FOR IMMEDIATE RELEASE
March 6, 2012
Goldmark Questions NOAA’s Proposed Tsunami Program Cuts
Tsunami preparedness for coastal communities would be threatened
OLYMPIA – Budget reductions proposed by the National Oceanic and Atmospheric Administration (NOAA) would halt progress toward making local communities safer from tsunami hazards. As the one-year anniversary of the devastating tsunami in Japan approaches, Washington State Commissioner of Public Lands Peter Goldmark raised these concerns in a letter to NOAA Administrator Jane Lubchenco today, as her agency gave budget testimony before the U.S. House Committees on Natural Resources and Science and Technology.
“Agencies at all levels are reducing spending in these difficult times, but public safety must always be the first priority of government,” said Commissioner Goldmark. “I am concerned that NOAA’s proposed cuts will ultimately leave our communities less prepared for an inevitable natural disaster.”
In its Fiscal Year 2013 budget proposal, NOAA would cut $4.6 million from the National Tsunami Hazard Mitigation Program. These funds support the maintenance of early-warning buoys for tsunami alerts, as well as state and local governments’ work to identify and prepare communities for likely tsunami impacts. NOAA gave testimony before the Congressional committees today regarding the cuts.
Through the Tsunami Warning and Education Act (TWEA), NOAA has partnered with state and local officials to complete preliminary hazard evaluations on many of Washington’s coastal and Puget Sound communities. TWEA passed in 2006, with support from many members of Washington State’s congressional delegation. The law was designed to improve preparedness following the disastrous Indian Ocean earthquake and tsunami in 2004 that killed at least 230,000 people.
Work under TWEA has helped initiate crucial public education and signage for tsunami evacuation routes, conduct evacuation drills, and create computer modeling that identifies areas likely to see the worst inundation when tsunamis come ashore.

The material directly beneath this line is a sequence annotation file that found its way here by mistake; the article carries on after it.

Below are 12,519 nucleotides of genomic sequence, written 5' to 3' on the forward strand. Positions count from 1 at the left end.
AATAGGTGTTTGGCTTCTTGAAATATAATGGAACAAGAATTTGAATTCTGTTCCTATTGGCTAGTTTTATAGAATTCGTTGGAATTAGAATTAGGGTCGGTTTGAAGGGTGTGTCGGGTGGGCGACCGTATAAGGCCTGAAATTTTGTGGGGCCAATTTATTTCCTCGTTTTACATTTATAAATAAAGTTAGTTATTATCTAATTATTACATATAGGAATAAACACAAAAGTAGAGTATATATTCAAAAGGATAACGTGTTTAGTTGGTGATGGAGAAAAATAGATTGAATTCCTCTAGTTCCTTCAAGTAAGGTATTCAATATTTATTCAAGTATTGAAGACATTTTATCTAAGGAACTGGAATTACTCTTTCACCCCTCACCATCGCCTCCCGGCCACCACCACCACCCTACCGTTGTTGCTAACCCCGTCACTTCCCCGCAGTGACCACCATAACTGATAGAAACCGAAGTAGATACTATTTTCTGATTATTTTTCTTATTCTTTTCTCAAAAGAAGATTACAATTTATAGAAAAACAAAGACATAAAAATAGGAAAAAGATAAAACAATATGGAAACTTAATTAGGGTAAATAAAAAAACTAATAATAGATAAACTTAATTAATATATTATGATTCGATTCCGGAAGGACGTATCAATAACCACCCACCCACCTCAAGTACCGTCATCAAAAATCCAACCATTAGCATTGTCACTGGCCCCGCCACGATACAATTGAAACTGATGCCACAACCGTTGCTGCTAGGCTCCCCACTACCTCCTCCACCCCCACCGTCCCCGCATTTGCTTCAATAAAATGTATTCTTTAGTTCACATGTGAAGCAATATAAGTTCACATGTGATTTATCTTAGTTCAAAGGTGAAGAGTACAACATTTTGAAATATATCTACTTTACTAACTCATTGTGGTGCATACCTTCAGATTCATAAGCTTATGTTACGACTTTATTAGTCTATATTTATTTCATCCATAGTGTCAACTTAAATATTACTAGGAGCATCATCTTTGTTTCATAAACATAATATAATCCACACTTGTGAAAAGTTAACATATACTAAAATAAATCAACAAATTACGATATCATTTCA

“Progress since TWEA’s passage has been remarkable, but community preparedness requires an ongoing commitment,” Goldmark said. He points out that, while improvements have been achieved on addressing risks from tsunamis that originate far away, much more needs to be done to guard against local tsunamis. An earthquake along the Cascadia Subduction Zone that lies just off Washington’s Coast could produce a tsunami that reaches shore in only 30 minutes.
Recently, scientists studying the 2011 Japanese earthquake and tsunami have suggested that similar events in the Northwest might be more severe than originally estimated. Incorporating this kind of new scientific information, along with improved computer models for tsunami impacts, is further evidence of the need to sustain preparedness efforts.
The direct link to a copy of Commissioner Goldmark’s letter to NOAA Administrator Jane Lubchenco is: http://www.dnr.wa.gov/Publications/em_noaa_ltr.pdf
About the Washington State Department of Natural Resources
The Washington State Department of Natural Resources (DNR) includes the office of the State Geologist, which is responsible for monitoring, assessing, and researching the causes of earthquakes and related seismic and geologic hazards. DNR partners with other state and federal agencies on tsunami impact assessments and preparedness.
Media Contact: Bob Redling, Senior Communications Manager, 360-902-1149, email@example.com
# # #